From what I’ve noticed, none of your partners have a noticeable difference in battle, they’re just at different levels. Characters like Asuna and Philia are initially stronger, as they’re close to the same level as Kirito, while Sinon and Silica are on much lower levels. Though if you run around with the lower level characters enough, they’ll level up quickly and make the gap between the higher level partners null and void.

The only story required partner is Philia in the Hollow Areas. Basically your job is to get her out, and magically she’s the only one that can use the items you find to unlock doors and stuff to progress. Other than that, you can pick whoever you want.

Now for the flaws of the game. Largely the flaws have to deal with the “story” and dialog. There isn’t necessarily an overarching story and after completing certain events, they unlock cutscenes for the characters which is the biggest flaw of the game. These cutscenes pretty much just serve as fanservice bits. With bits like following Silica and finding out that she works at a maid cafe, or sparing with Sinon and she falls over and gets wet and shows off some butt action. These bits feel very unnecessary and just shows off the cuteness of Kirito’s harem.

Then there’s the times where the various girls get Kirito in trouble. I shit you not that when you first leave the Hollow Area (aka the game tutorial), you first get bitched at by all the female characters for being missing for several minutes, then immediately get bitched at AGAIN for mentioning that you met yet another girl. As more cutscenes appear in the game, so increases your times of getting bitched at by either a girl, or multiple girls. Not even 5 minutes later, another game original character, Strea appears, and starts hitting on Kirito, then the ever-so-clueless Kirito takes her to a bar. The girls then walk in on Strea sitting on your lap, and then you get bitched at a third time. Gotta love that don’t you?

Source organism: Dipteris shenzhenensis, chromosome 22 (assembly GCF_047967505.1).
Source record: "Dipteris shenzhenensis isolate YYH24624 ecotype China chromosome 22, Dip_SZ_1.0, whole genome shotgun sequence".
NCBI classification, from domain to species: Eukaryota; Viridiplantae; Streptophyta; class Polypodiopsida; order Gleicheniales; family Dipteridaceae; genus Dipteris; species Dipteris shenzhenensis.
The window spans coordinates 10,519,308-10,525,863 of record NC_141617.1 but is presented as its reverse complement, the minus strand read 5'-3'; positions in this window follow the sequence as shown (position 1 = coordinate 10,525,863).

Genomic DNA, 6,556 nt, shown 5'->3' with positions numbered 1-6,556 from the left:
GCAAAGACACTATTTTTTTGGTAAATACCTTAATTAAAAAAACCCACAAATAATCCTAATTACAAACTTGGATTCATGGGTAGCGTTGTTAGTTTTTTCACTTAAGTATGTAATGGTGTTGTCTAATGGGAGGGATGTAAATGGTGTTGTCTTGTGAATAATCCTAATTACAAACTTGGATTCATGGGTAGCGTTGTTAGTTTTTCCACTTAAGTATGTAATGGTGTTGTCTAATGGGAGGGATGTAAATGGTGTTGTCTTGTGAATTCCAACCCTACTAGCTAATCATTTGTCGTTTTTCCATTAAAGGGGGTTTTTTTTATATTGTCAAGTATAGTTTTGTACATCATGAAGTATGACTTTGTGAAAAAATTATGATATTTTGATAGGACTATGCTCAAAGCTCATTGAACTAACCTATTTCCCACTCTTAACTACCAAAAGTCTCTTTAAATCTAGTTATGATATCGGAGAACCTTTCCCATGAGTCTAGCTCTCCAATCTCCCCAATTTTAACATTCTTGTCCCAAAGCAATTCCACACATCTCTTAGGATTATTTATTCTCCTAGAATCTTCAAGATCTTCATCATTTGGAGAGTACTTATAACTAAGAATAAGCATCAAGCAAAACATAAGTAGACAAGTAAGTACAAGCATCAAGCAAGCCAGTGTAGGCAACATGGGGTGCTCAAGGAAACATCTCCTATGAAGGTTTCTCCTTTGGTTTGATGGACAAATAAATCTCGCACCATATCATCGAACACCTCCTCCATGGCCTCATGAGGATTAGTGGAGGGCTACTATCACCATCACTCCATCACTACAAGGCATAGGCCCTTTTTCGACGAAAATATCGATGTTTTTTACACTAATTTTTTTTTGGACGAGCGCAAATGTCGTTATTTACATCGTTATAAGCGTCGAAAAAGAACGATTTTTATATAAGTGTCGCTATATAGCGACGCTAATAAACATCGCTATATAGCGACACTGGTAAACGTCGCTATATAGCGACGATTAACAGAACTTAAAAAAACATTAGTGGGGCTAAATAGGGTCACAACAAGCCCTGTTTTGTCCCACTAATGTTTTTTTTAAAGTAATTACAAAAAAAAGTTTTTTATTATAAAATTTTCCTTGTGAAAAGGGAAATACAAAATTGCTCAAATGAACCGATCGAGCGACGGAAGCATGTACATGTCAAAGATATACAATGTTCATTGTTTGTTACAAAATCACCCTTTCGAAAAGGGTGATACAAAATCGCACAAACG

Let’s not talk about the silly scene where they all get jealous of your sibling relationship with Leafa, and then all pretend that they’re all your little sister. Sigh

Then there’s the relationship portion of the game. If the cutscenes weren’t enough fanservice for you, then all bets are off on this one. From what I’ve noticed, increasing the girls’ affection towards you serves pretty much no purpose. The purpose it pretty much serves is that you get to walk around town holding hands with your favorite girl, and if you increase their affection levels high enough, you get to bridal carry them to your room and “share your bed” with them. Yes you get to be a manwhore and fuck every girl in the game. I shit you not.

With that in mind, it’s easy to see why the game has either mixed reviews, or just rated lower than it should be. Unlike other JRPG’s like a Tales or Final Fantasy, the game really just caters to fans of the show. Instead of introducing you to the world, or even the cast, the game pretty much implies that you not only know who everyone is, but what’s going on. Especially when this game seems to take place after both seasons of the anime (or if it wasn’t for Sinon, after the first season). The game expects you to already know who Heathcliff is, or the events of the anime.

If the game wasn’t unfriendly enough to newcomers, the copious amounts of fanservice sure as hell isn’t helping either. While a flawed game, it’s definitely got its merits and is quite enjoyable. The combat is fun, and the graphics definitely give justice to the artstyle of the show. It’s obviously catered to a niche audience who consists of fans of the show who also happen to be fans of RPG’s.

Conclusion: 7/10